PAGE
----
The first full weekend of college football rolled through, too. I watched probably too much football on Saturday, even when we were hanging out with people in the evening. I spent the most time with eyes on Penn State – Wisconsin and Clemson – Georgia. Not well played, not very entertaining, but at least they were competitive.

There was a lot of hype going into the year for Indiana. Iowa took about 10 minutes to destroy most of it. But as an IU-fan relative told me Monday, 8–4 was what he expected and that’s still in play, no matter how ugly the Hoosiers looked Saturday.

I struggled a bit with seeing full stadiums and the constant chatter from the announcers about how great it was to be back to normal again. I had mixed feelings because we’re not back to normal. And the arguments about how to make things better just keep getting less-and-less constructive as the deniers dig in deeper and deeper. This fall should have been the time when we were truly reopening and getting back to normal. But Covid numbers are skyrocketing, schools are going back to masks, and it feels like this is just a momentary blip before large crowds start getting banned again because too many people think being asked to wear a piece of cloth across their face is some great impingement on their freedoms.

I had never heard of Duke’s Mayo before Saturday. And I had no idea it was a big enough deal to sponsor the premier prime time matchup of week one.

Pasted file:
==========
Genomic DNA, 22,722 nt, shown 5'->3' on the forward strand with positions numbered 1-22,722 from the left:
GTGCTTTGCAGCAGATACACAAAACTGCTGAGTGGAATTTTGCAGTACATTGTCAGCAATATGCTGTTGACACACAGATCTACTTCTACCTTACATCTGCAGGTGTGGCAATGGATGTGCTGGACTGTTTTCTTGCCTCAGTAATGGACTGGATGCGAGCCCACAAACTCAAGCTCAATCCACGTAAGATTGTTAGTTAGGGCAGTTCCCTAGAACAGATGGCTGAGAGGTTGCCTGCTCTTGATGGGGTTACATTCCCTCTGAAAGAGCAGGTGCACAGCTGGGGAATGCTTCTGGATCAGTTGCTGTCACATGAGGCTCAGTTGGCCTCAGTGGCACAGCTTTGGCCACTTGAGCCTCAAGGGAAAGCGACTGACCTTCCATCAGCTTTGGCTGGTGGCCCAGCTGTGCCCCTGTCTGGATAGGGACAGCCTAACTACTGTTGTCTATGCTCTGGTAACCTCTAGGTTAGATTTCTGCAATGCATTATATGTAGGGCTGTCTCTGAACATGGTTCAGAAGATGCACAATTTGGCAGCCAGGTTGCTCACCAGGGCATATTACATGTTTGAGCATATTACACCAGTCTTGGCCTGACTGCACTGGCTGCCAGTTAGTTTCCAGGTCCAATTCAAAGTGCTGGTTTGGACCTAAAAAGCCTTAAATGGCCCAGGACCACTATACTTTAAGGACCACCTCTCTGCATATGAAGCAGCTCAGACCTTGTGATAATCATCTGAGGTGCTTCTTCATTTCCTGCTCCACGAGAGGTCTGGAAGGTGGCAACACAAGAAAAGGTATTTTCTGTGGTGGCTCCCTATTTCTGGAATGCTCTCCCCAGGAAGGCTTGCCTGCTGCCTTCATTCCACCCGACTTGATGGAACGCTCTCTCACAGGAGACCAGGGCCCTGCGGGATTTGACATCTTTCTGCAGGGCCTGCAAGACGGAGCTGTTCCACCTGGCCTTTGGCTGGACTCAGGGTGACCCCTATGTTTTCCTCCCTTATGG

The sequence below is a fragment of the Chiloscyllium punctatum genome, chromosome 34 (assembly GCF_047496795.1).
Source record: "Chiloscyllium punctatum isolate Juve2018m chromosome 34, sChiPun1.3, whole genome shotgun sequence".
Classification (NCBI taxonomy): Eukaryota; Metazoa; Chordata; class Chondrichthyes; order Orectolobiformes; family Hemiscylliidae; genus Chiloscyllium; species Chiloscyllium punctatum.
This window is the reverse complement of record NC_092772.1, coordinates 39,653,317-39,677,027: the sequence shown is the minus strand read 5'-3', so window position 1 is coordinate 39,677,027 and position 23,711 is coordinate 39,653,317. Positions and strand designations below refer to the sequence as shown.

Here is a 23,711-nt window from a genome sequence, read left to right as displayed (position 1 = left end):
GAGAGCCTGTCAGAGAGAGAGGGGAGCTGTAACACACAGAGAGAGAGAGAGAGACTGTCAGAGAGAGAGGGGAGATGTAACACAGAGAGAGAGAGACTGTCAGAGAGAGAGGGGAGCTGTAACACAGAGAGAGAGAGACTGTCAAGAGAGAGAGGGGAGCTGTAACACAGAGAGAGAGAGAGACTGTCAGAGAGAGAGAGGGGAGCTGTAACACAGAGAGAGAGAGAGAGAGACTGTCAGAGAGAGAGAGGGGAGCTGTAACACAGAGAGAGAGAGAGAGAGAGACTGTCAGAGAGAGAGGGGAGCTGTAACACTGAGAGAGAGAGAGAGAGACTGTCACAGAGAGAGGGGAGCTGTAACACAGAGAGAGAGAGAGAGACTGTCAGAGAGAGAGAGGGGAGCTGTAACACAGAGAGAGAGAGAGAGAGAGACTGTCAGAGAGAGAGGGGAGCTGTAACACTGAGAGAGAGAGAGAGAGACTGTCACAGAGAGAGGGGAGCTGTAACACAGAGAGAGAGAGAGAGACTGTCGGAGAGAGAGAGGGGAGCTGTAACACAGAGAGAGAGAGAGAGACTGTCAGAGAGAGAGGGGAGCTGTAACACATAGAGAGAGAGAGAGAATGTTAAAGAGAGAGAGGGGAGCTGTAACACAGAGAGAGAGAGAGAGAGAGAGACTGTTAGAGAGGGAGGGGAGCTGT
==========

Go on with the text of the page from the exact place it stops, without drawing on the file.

I watched a few minutes here-and-there of LSU-UCLA. I expected an easy LSU win. I was not expecting UCLA to pull away and win comfortably.

While watching I had the thought that when Chip Kelly left Oregon, it totally derailed both him and the Oregon program. When he left it seemed like just a matter of time before Oregon won a national title. The Ducks have had a couple good seasons since he departed, but several mediocre ones and even a 4–8 season. Kelly, meanwhile, was a disaster in the NFL and seemed close to being done at UCLA.

But maybe he has something going in Westwood, finally.

Lastly, the Solheim Cup in women’s golf was fantastic. In a mild upset, the European team beat the Americans 15–13. I was struck by how different the Solheim’s entire vibe was from how the Ryder Cup will be in a couple weeks. At the Ryder Cup there are always a couple guys on both teams who are way too fired up and take the slightest possible sign of disrespect as some great challenge to their manhood and team’s legitimacy. By Sunday the red asses have taken over and the entire event is weighed down by that intensity. While there are some moments of genuine respect as the singles matches finish, you are just as likely to see opponents get the post-match handshake over as quickly as they can.

There were a few moments of disagreement and conflict this weekend amongst the women. But none of them turned into big deals. Brief handshakes were the exception, with most competitors hugging after their matches regardless of the score. The crowds also seemed way less unruly than Ryder Cup crowds do.

All the bullshit that goes along with the Ryder Cup is kind of fun, to be honest. I’m always rooting for there to be extremely bad blood during and after, because it makes golfers look silly.

The Solheim Cup, though, was just about good, fun competition.